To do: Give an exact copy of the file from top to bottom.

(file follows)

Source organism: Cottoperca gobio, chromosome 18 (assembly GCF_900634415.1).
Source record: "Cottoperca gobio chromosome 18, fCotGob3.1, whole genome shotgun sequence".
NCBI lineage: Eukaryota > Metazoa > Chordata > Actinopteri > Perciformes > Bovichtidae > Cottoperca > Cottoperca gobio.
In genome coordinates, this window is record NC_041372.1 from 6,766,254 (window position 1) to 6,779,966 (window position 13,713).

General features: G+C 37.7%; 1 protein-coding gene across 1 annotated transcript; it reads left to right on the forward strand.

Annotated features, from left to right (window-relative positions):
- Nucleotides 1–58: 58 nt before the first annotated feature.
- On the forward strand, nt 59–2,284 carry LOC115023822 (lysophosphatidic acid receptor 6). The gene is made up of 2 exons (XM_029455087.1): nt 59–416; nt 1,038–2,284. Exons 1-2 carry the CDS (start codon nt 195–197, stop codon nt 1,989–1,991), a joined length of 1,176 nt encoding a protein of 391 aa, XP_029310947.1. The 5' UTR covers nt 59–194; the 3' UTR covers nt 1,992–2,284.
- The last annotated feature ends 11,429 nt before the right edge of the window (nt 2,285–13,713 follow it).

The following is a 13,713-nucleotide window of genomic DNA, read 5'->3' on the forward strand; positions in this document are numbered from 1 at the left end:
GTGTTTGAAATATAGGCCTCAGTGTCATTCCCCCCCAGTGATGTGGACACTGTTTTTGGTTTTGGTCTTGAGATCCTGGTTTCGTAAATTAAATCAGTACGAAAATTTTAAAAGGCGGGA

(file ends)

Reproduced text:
Source organism: Cottoperca gobio, chromosome 18 (assembly GCF_900634415.1).
Source record: "Cottoperca gobio chromosome 18, fCotGob3.1, whole genome shotgun sequence".
NCBI lineage: Eukaryota > Metazoa > Chordata > Actinopteri > Perciformes > Bovichtidae > Cottoperca > Cottoperca gobio.
In genome coordinates, this window is record NC_041372.1 from 6,766,254 (window position 1) to 6,779,966 (window position 13,713).

General features: G+C 37.7%; 1 protein-coding gene across 1 annotated transcript; it reads left to right on the forward strand.

Annotated features, from left to right (window-relative positions):
- Nucleotides 1–58: 58 nt before the first annotated feature.
- On the forward strand, nt 59–2,284 carry LOC115023822 (lysophosphatidic acid receptor 6). The gene is made up of 2 exons (XM_029455087.1): nt 59–416; nt 1,038–2,284. Exons 1-2 carry the CDS (start codon nt 195–197, stop codon nt 1,989–1,991), a joined length of 1,176 nt encoding a protein of 391 aa, XP_029310947.1. The 5' UTR covers nt 59–194; the 3' UTR covers nt 1,992–2,284.
- The last annotated feature ends 11,429 nt before the right edge of the window (nt 2,285–13,713 follow it).

The following is a 13,713-nucleotide window of genomic DNA, read 5'->3' on the forward strand; positions in this document are numbered from 1 at the left end:
GTGTTTGAAATATAGGCCTCAGTGTCATTCCCCCCCAGTGATGTGGACACTGTTTTTGGTTTTGGTCTTGAGATCCTGGTTTCGTAAATTAAATCAGTACGAAAATTTTAAAAGGCGGGA